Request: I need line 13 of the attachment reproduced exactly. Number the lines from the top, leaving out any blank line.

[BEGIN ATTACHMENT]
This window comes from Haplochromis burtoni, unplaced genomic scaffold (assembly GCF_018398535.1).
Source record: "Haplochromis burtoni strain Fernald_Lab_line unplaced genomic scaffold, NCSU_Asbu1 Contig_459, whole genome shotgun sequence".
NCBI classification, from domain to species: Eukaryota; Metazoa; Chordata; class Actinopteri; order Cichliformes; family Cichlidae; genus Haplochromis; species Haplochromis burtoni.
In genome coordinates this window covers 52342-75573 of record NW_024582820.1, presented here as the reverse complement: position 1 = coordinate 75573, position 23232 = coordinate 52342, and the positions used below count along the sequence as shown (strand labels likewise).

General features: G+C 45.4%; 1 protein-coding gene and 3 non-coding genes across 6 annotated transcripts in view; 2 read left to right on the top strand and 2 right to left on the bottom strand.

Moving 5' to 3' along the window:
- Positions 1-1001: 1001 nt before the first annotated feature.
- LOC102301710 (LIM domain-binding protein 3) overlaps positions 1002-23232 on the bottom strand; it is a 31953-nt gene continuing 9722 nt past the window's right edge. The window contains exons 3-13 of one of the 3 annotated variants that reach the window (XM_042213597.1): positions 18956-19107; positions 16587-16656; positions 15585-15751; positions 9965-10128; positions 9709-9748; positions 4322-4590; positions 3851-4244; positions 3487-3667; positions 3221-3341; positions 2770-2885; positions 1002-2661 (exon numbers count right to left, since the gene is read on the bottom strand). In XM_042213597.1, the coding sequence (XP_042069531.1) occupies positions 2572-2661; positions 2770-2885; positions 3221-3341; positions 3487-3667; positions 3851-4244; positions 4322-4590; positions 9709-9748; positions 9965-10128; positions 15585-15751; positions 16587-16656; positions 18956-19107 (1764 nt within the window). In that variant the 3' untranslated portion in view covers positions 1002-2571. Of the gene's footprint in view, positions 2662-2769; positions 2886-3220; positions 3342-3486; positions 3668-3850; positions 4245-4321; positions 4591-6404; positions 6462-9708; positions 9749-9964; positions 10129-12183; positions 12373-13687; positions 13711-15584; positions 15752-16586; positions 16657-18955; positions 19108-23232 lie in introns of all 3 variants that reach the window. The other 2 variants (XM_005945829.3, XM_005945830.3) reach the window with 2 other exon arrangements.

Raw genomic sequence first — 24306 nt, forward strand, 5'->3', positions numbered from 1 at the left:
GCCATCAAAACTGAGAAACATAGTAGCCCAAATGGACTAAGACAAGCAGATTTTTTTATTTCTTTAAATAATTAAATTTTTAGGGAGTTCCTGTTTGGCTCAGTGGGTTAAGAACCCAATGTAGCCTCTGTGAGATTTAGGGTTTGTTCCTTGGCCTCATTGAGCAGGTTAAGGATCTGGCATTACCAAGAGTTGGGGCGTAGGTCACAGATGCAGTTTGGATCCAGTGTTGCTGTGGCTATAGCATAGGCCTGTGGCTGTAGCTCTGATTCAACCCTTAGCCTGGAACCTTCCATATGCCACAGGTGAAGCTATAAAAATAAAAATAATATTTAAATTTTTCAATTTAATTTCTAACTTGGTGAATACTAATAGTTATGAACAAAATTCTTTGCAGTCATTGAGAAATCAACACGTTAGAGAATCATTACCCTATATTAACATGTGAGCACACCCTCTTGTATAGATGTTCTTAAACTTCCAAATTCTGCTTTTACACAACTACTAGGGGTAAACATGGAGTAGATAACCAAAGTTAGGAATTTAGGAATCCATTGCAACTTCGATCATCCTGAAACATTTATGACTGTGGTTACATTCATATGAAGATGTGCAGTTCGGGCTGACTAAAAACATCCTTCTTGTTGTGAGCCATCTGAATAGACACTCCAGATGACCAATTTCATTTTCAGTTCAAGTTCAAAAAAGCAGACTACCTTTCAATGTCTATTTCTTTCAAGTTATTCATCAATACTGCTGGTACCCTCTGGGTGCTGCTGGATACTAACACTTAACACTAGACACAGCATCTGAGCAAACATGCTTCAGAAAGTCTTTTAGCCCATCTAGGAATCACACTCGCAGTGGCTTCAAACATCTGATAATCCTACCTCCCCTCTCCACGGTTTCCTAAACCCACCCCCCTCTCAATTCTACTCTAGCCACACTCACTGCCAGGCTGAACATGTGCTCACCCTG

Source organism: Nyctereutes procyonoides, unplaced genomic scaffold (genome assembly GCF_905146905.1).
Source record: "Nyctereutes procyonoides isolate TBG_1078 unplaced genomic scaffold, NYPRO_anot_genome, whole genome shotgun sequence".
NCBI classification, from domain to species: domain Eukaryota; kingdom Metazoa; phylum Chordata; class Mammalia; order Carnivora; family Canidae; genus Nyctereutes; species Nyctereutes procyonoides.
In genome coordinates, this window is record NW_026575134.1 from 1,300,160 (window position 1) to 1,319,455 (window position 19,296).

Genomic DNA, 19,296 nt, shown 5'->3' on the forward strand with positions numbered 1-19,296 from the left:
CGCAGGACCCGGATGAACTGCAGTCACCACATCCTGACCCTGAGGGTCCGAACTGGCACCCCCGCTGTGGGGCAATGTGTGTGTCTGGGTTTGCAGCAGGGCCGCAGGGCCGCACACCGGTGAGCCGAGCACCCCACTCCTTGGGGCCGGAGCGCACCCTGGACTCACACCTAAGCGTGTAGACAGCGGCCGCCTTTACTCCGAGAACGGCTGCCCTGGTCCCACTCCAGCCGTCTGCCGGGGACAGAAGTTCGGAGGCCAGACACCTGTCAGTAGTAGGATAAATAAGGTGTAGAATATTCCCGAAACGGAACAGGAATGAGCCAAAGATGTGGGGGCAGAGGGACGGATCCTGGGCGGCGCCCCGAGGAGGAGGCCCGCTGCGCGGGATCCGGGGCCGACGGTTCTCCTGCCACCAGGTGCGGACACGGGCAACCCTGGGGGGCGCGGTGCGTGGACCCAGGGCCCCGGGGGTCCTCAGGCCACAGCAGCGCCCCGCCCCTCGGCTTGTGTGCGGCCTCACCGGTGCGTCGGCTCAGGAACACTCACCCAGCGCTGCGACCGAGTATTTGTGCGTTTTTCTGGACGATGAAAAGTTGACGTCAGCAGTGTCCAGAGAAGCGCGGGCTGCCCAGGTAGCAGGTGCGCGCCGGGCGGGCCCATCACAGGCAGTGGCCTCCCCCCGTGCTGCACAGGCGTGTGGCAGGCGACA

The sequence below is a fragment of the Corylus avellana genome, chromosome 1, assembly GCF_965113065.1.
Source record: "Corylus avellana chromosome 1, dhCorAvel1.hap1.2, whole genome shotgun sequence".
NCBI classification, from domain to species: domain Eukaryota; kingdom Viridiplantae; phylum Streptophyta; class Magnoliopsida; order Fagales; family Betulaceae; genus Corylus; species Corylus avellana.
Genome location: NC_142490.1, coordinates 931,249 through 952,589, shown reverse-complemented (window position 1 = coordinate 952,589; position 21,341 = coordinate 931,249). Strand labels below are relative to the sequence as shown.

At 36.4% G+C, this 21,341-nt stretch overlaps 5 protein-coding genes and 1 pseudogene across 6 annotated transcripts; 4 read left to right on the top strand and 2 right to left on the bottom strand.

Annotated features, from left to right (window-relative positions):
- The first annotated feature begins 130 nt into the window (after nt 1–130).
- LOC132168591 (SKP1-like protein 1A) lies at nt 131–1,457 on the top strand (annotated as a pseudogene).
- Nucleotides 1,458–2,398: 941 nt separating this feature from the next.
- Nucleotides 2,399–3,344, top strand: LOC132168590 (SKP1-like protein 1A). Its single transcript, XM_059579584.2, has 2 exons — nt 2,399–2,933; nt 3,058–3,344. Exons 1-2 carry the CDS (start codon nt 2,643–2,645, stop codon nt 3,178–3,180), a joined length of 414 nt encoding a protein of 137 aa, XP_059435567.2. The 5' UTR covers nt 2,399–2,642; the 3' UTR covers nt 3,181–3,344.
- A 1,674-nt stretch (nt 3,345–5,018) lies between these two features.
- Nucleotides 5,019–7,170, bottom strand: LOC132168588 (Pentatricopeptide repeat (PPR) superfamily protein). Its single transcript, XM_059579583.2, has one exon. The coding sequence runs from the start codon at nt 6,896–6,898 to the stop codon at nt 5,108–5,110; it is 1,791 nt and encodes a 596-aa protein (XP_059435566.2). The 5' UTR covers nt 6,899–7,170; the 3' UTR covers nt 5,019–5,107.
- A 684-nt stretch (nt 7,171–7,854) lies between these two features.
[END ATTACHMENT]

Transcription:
NCBI classification, from domain to species: domain Eukaryota; kingdom Metazoa; phylum Chordata; class Mammalia; order Carnivora; family Canidae; genus Nyctereutes; species Nyctereutes procyonoides.